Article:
It felt helpless to watch her in such a state. I still think I am reeling from the experience. Everything happened relatively quickly upon our return and even though each individual decision made in the intervening hours happened so fast it felt like I had some sort of time lapse mechanism working to heighten my senses. My ears strained to hear every word from each doctor and my heart raced. I could feel the blood pounding through my head in my ears, almost whooshing with every heartbeat.

I had just sat down to pay some bills online when Dr.Laurence, our resident, came in for a routine check. She expressed alarm at Aurelia's effort to breathe. She smiled at us, mentioned that she'd be back in about an hour to check on her and left.  Within two minutes she returned with the fellow alongside. He examined Aurelia and his normally chipper demeanor vanished. He murmured something to Dr. Laurence and left. Jillian and I knew something had gone awry when moments later he returned with our attending, Dr. Cohen.

The time mechanism I mentioned above tripped on seconds later when it seemed like our room became part of some set on ER or any other medical drama. Doctors rushed in to her bedside, her nurse scooped her up and the examinations continued. Jillian and I somehow got shuffled to the periphery and we watched this movie unfold. At the center we saw Aurelia screaming and working herself to such a frenzy she could not breathe. The attending, resident, and fellow surrounded her talking about collapsing airways and Malaysia (what the hell that had to do with anything I would find out later) and her crying being good. Other nurses arrived and the anesthesiologist came to consult on Aurelia's condition. Clearly our team in the CCU found his contributions unimpressive. Our group dismissed what he had to say because his greatest observation consisted of, "She was like this when they brought her over to us" and "She looked pale coming off the anesthesia and worked herself up, but she did calm down."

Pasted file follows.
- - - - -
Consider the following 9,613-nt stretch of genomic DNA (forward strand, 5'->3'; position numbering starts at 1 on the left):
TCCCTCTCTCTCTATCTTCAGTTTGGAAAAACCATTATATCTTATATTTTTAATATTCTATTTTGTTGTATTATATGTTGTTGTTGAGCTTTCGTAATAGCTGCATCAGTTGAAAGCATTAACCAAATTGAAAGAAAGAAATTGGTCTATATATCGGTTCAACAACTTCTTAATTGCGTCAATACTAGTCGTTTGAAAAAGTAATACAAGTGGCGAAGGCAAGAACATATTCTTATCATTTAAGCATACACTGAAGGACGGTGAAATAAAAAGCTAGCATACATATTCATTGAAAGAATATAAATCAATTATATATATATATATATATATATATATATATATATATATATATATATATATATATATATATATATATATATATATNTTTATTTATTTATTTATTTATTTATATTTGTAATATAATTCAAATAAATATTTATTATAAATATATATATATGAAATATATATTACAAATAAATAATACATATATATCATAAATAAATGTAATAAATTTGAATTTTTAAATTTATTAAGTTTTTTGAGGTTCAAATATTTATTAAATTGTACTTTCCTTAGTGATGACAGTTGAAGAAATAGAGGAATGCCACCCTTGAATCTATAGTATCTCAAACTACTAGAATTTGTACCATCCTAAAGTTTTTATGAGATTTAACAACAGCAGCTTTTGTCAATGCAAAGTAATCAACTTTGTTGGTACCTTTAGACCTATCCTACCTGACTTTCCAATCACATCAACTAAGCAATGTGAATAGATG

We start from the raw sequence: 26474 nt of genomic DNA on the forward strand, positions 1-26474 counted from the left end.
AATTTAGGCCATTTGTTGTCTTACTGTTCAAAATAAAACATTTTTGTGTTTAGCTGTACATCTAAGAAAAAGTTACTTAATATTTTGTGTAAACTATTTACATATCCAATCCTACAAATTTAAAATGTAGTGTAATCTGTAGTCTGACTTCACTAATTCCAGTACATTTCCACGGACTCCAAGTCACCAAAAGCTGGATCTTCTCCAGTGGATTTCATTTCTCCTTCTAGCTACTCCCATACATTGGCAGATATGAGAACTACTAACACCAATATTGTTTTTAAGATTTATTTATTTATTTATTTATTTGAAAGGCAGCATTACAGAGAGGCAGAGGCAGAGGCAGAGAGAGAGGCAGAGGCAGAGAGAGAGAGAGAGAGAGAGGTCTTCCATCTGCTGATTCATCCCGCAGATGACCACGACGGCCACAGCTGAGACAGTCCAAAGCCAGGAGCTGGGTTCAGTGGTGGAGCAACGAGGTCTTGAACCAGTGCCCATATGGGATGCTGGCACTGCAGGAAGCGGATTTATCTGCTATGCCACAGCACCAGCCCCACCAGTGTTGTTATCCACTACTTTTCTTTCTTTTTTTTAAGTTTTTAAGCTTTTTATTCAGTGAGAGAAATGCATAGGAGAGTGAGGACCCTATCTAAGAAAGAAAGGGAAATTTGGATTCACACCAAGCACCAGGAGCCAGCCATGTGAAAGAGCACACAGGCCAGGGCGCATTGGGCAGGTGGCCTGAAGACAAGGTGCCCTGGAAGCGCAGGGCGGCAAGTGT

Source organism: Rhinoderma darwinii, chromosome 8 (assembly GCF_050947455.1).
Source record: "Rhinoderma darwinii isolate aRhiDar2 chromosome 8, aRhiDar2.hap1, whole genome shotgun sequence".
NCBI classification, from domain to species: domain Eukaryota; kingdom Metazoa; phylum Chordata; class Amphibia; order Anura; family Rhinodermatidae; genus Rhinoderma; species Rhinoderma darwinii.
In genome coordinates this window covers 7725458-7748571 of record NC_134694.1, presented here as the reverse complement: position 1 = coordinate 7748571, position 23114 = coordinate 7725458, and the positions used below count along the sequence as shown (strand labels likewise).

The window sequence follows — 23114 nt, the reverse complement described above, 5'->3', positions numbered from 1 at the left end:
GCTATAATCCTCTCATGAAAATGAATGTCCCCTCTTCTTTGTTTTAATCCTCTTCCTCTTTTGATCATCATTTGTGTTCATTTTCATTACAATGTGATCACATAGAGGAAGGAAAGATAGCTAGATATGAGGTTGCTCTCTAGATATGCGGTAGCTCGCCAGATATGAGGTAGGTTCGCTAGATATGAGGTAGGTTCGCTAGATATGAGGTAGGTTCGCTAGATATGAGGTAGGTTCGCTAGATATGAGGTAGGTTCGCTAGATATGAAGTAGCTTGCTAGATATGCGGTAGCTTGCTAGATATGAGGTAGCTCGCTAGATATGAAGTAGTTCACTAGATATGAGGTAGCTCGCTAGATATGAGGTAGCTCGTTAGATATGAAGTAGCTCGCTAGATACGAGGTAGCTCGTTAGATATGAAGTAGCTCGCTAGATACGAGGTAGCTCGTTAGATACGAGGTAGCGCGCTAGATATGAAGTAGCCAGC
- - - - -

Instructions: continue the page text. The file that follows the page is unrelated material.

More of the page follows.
He shuffled in and out of the room for the next half hour, unwanted, not needed, and fueling rising anger and irritation in both Jillian and me. With his hunched shoulders, heavy jowls, slovenly gait, and saggy paunch he would wander bedside and make comments like, "what, is she STILL crying?" and "Is this one still worked up?" and "could this be related to her NEC?" While the venomous stare from the senior doctor on our team silenced him after that last comment, I had to leave the room previously, furious and ready to lash out at the callous and arrogant ass for his behavior.

It was like every horrible comment made by that fool punctuated the horror we saw surrounding Aurelia. First the team called for a consult from the attending in the CICU. We blanched at the request, frightened by the sudden need for critical care. The doctors kept maneuvering Aurelia around, searching for positions to ease her breathing and trying to find some way to help her get air into her lungs. They kept looking at one another and noting that she'd somehow get a few breaths in and then her body would clamp down and she'd fail to pull any air.  The CICU attending arrived and they talked in serious tones, gesticulating and touching their necks. Each kept talking about Malaysia. Some small voice in my head kept saying, "what the f*ck?!?" each time I heard it mentioned. They ran over all the particulars of Aurelia and Jillian and I chipped in multiple times when something went overlooked in the rush to get an opinion. I felt particularly proud of Jillian in that moment knowing that when she needed to be sharp and focused for our girl she shone brilliantly.